Published on October 21st, 2019 | by Aaron Scholz0
Nü Directions in Modern Music Vol. 3
Nü Directions in Modern Music is a Feedback column that quickly reviews and promotes music that explores new terrain and pushes the boundaries of convention.
Welcome back for the second edition of Nü Directions! If you like any of the artists featured, please consider buying their tape/LP/CD or at least throwing $5 at the bandcamp link for a download. Support the artists you appreciate. Get at me on Twitter for recommendations, submissions, and dialogue at @aaronscholz_.
Mitelli, Gabriele & Rob Mazurek – Star Splitter (Clean Feed)
Only loosely a jazz album, Mitelli and Mazurek team up for a dizzying collaborative album based on Robert Frost’s poem of the same name. Four planets from our solar system are chosen for examination, and in each piece a cosmic collage of cornets, saxophones, electronics and voice are joined. Everything is carefully executed and makes for quite the astral journey.
Munson, Chad – Surface Tension (Muzan Editions)
After a three year absence, Chad Munson returns with another beautiful ambient work that builds upon his repertoire of methodical and systematic sound stacking. Released on a one-time limited run tape by Japanese label Muzane Editions, Surface Tension pulses, throbs and clicks away beautifully. Like a Jenga game, synths and guitars are stacked atop each other and then select pieces removed to make way for something new to be inserted. But the magnitude of Chad’s music is best enjoyed in a live setting when his performance partner Lindsey Rewuski accompanies him. Catch them both on a western Canadian tour this fall.
Okay Vivian / Brigitte Bardon’t – Split 7” (No Exist)
Two artists from different parts of the world meet on this eerie limited edition 7” lathe cut. Canadian vocalist Brigitte Bardon’t performs a pop-concrète rendition of Chris Isaak’s “Wicked Game” underneath radio static and samples of a broadcast discussing abuse. Turkish performer Okay Vivian sings breathily over sparse and spooky instrumentation. Both very strong and different compositions, but they are certainly at home together here.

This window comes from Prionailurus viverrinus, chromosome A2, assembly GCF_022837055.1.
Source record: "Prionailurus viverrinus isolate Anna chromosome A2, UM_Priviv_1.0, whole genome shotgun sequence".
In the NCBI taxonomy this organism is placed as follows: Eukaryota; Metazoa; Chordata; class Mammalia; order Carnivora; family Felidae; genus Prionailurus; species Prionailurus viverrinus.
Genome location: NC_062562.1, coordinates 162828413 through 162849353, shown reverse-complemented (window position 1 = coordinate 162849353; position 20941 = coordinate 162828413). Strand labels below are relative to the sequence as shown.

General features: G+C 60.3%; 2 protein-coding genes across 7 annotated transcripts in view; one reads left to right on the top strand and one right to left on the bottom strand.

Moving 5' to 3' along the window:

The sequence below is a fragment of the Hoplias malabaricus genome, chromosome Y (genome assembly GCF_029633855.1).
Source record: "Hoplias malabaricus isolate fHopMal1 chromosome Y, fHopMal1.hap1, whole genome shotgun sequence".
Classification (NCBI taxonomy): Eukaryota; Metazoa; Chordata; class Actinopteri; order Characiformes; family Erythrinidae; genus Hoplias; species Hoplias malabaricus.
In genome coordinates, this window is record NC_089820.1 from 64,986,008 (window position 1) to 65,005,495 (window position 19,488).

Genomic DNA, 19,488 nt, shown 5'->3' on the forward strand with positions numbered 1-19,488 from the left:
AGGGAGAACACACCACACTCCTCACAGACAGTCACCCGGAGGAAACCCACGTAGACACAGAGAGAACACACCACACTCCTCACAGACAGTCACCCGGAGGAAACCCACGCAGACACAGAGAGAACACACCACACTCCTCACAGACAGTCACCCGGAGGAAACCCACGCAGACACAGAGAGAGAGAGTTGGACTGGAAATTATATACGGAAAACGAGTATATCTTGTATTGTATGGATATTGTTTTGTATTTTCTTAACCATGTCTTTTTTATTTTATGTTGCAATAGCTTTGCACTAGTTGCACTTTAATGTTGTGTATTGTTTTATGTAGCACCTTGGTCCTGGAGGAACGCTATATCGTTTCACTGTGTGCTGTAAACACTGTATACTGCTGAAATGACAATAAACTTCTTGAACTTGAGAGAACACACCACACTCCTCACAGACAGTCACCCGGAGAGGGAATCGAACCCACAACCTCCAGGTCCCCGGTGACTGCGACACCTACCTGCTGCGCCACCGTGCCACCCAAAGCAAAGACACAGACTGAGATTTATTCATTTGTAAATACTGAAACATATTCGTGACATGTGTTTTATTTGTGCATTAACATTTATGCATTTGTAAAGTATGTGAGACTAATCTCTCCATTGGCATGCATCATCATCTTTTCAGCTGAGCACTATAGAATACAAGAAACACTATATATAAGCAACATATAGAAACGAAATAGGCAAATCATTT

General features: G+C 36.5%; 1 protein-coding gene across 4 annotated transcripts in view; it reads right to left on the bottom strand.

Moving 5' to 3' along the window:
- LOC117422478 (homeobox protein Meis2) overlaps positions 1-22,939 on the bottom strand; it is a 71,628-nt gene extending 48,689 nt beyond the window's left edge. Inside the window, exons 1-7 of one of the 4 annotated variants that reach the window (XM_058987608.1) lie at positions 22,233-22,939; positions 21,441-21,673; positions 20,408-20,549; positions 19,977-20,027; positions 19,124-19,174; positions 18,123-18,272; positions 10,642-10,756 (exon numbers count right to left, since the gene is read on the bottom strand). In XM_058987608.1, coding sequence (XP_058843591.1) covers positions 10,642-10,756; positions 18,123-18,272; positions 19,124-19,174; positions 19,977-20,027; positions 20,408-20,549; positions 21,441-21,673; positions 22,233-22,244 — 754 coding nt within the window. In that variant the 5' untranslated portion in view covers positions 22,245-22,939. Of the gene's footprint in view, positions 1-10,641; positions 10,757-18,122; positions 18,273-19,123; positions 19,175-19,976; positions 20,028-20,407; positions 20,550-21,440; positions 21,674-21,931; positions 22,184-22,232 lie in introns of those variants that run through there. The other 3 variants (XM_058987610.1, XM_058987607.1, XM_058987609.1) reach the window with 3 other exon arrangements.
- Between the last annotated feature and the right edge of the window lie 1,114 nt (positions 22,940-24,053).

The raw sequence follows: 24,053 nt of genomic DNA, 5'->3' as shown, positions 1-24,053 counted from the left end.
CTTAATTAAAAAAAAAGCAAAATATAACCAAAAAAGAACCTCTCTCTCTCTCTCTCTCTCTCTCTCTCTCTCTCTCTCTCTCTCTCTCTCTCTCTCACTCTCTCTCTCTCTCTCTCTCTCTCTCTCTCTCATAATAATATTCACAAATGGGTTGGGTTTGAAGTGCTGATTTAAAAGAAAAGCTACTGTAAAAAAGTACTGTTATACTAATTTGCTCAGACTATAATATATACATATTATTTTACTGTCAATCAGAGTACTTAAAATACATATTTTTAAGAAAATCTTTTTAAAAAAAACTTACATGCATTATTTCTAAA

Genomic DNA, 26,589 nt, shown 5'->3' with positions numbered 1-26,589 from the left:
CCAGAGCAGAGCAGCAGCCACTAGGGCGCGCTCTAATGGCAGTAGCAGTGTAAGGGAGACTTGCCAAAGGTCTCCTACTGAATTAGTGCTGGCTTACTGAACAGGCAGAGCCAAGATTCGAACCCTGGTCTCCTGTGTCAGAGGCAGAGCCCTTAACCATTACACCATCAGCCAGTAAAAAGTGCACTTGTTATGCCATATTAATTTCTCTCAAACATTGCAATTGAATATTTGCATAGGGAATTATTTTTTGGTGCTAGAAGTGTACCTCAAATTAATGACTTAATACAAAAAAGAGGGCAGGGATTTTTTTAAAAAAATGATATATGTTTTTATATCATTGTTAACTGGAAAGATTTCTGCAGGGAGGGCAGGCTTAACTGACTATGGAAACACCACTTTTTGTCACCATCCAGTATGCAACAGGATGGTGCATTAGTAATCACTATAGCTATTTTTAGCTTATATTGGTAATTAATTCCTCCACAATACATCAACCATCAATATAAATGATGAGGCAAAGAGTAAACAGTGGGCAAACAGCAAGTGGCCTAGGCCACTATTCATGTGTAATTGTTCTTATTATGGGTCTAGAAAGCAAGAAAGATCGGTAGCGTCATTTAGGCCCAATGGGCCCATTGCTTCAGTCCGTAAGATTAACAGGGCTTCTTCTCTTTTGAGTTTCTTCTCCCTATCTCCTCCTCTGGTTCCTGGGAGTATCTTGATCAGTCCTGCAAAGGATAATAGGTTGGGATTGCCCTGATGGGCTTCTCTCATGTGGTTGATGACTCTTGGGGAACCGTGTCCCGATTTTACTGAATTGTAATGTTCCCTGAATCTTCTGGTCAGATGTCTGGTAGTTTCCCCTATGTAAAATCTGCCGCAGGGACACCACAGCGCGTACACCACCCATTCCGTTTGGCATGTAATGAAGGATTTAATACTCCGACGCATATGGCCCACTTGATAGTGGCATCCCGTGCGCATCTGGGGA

Jordan Reyes – Close (American Dreams)
A weird, warbly synthesizer record that explores Reyes’ themes of sobriety and his search for greater meaning. Those who are familiar with modular synthesis and its seemingly endless possibilities will be interested. While it is not exactly a relaxing listen, it is a curious one. The waveforms hit the ear rather hard, but I think of it as an aural punctuation on the artist’s statement on defeating his addiction and finding the path forward.
Sunwatchers – Illegal Moves (Trouble in Mind)
The raucous psychedelic free jazz of Sunwatchers is masterful. Named in tribute to Albert Ayler, the band finds and settles on grooves only to freak out freely with saxophone and wah-laden guitar. The album is an exciting listen and includes a cover of Alice Coltrane’s “Ptah, the el Daoud” played in playful fashion, but with a rock ‘n roll wildness that brings a fresh feeling to the number.